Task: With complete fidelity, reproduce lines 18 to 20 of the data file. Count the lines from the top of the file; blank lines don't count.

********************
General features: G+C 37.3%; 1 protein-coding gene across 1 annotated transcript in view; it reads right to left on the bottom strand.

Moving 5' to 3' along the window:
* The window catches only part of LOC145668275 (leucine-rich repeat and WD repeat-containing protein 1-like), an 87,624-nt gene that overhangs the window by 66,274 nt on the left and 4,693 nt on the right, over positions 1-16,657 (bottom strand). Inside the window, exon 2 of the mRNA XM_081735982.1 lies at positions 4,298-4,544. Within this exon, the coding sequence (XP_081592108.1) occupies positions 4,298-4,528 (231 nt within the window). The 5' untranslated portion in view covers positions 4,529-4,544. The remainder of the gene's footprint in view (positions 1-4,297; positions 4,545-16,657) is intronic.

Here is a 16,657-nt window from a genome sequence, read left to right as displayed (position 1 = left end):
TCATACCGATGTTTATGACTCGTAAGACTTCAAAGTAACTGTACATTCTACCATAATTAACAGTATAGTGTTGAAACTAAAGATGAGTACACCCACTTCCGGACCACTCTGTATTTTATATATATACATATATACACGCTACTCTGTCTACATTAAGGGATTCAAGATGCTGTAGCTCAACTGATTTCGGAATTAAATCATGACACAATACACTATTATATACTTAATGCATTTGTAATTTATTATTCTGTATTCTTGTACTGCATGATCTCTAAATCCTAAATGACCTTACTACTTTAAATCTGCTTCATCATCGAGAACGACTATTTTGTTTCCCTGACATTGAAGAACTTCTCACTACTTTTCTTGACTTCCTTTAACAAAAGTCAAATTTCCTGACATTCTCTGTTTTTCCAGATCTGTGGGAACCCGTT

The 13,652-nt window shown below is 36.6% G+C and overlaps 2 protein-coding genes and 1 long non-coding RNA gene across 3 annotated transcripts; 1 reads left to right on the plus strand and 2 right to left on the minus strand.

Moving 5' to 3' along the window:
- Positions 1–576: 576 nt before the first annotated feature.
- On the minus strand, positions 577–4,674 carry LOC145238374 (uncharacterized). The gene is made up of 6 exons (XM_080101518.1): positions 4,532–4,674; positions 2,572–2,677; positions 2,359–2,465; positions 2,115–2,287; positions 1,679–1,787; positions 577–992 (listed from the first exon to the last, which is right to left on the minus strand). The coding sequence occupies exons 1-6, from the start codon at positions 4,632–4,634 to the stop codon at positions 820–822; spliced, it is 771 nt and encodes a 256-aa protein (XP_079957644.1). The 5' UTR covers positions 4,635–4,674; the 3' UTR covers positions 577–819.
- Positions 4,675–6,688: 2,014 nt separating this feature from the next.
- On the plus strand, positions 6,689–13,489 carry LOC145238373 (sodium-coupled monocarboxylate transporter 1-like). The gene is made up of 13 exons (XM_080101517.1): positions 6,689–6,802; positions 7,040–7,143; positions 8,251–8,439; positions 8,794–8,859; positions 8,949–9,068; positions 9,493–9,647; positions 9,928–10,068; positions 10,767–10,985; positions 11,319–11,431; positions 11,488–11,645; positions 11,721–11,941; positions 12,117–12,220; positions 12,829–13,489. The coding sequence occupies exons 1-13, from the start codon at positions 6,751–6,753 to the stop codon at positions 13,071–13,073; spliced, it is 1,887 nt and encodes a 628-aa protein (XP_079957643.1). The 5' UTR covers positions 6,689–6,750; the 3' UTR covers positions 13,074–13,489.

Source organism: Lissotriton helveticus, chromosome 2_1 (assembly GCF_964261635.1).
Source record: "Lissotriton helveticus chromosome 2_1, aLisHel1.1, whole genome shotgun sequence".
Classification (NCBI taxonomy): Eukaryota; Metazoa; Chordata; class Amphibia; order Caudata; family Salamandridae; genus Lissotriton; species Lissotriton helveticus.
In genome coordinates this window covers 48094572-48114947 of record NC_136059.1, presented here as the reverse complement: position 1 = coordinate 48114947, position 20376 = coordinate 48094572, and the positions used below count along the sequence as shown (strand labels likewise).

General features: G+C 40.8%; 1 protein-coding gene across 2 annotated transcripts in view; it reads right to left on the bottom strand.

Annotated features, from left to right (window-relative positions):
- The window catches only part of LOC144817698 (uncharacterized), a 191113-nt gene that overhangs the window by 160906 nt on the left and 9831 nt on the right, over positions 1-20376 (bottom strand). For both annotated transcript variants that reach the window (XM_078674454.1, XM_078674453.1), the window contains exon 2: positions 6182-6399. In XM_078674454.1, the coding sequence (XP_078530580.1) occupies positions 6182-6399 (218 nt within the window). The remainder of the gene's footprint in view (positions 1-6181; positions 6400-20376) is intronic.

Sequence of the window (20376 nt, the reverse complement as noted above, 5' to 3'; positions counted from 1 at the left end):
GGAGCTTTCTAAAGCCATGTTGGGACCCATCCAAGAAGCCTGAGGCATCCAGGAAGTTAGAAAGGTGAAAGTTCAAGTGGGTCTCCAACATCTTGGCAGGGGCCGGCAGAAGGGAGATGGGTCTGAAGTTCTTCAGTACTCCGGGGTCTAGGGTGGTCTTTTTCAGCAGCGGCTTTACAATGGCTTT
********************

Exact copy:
- The window catches only part of LOC144817698 (uncharacterized), a 191113-nt gene that overhangs the window by 160906 nt on the left and 9831 nt on the right, over positions 1-20376 (bottom strand). For both annotated transcript variants that reach the window (XM_078674454.1, XM_078674453.1), the window contains exon 2: positions 6182-6399. In XM_078674454.1, the coding sequence (XP_078530580.1) occupies positions 6182-6399 (218 nt within the window). The remainder of the gene's footprint in view (positions 1-6181; positions 6400-20376) is intronic.

Sequence of the window (20376 nt, the reverse complement as noted above, 5' to 3'; positions counted from 1 at the left end):
GGAGCTTTCTAAAGCCATGTTGGGACCCATCCAAGAAGCCTGAGGCATCCAGGAAGTTAGAAAGGTGAAAGTTCAAGTGGGTCTCCAACATCTTGGCAGGGGCCGGCAGAAGGGAGATGGGTCTGAAGTTCTTCAGTACTCCGGGGTCTAGGGTGGTCTTTTTCAGCAGCGGCTTTACAATGGCTTT